And so a battle for these three souls begins, though the human conflict remains largely a matter of terse exchanges and resentful gazes, plus a few tense suggestions of Old Testament violence and one unexpectedly ripe moment of earthy humor. In a way that manages to be profoundly if not literally faithful to Scripture, the Demon makes clear that he’s targeting Yeshua, too — predictably enough, by dangling the wife as a potential lust object, but also, perhaps, by visiting the holy man with slo-mo nightmares of drowning or being pursued by wolves.

“I am a liar, that is the truth,” the Demon deadpans in one of the film’s more memorable lines. But lies though they may be, even Yeshua is not entirely immune to the gnawing doubts planted in their “Seventh Seal”-style debates, in which the Demon — who is not without his own flickers of vulnerability — denounces God the Father as a distant, fickle and selfish entity, more besotted with the beauty of his creation than with his one and only Son. That the relationship between the Hinds and Sheridan characters is meant to hold up an earthly mirror to Yeshua’s own sense of abandonment is clear enough, though it’s only one resonant point in an eloquent discussion that ranges from the seeming futility of all existence to the indescribable joy (and agony) of being in God’s presence.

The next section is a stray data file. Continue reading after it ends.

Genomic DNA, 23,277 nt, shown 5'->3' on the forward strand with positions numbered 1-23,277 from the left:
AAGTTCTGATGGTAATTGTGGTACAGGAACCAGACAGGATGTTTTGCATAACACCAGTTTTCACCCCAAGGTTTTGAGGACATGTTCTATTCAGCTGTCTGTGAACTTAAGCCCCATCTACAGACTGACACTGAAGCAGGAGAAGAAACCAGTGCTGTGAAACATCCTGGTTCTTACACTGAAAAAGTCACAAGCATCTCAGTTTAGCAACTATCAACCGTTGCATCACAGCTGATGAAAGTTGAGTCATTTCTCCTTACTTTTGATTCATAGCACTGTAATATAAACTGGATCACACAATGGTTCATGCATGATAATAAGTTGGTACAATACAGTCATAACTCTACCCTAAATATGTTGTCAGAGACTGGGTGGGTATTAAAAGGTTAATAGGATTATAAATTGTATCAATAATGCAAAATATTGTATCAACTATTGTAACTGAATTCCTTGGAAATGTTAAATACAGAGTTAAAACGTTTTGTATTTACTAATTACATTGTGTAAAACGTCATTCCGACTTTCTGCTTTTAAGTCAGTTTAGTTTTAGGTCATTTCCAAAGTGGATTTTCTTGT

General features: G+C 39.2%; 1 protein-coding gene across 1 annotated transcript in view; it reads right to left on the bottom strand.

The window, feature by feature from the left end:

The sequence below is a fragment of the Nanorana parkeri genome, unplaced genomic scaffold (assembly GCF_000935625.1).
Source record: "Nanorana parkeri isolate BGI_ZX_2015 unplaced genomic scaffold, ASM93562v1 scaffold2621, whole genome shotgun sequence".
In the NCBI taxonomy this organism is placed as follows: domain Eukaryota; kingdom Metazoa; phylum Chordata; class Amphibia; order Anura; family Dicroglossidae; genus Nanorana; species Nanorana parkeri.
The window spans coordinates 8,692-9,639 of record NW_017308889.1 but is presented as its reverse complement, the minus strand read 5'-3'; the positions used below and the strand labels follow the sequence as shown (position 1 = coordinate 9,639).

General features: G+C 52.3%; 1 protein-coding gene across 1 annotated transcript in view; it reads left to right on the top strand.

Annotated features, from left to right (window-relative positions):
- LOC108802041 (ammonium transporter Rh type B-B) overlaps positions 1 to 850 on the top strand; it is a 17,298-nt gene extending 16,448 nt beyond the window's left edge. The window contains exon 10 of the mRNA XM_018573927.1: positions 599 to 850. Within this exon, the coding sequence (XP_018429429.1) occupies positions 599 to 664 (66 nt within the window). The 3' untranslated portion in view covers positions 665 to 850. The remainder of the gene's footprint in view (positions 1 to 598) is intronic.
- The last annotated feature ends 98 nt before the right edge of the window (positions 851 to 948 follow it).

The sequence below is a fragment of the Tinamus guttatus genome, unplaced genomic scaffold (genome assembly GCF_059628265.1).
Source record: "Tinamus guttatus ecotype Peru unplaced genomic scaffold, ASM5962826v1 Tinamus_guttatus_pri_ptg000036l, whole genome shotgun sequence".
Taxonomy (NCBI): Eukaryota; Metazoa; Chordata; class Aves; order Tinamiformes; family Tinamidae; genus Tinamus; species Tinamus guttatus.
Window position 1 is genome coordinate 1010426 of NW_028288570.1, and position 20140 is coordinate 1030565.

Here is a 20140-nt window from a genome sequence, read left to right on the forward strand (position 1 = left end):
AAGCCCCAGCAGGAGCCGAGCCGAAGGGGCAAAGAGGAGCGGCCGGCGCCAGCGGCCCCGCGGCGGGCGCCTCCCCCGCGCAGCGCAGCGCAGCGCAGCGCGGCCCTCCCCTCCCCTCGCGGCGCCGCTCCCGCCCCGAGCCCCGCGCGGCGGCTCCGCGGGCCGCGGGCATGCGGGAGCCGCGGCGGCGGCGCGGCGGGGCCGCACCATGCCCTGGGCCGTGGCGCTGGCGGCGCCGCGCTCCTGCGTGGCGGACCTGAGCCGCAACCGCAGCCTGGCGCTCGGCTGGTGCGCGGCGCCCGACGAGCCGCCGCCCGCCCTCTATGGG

Despite the restrained presentation and the occasional touch of lyrical abstraction, Garcia’s conception of this material is strikingly simple and intuitive. The character details are kept purposefully understated, but thanks to the actors — particularly the magnificent Hinds, his careworn face riven with lines of suffering and regret — we have an almost immediate sense of who they are and the lives of earthly extremity they’ve endured. And while the casting of yet another white man in a (vaguely) biblical context may earn scorn from the anti-“Exodus” crowd, McGregor, who’s more than a decade older than Jesus was at the time, gives a performance of grave tenderness and humility. He plays Yeshua above all as a deeply human Messiah whose every gesture — allowing a large insect to crawl up his arm, or gently laying a hand on the ailing mother — bespeaks a desire to understand the world he’s entered into and identify fully with its subjects.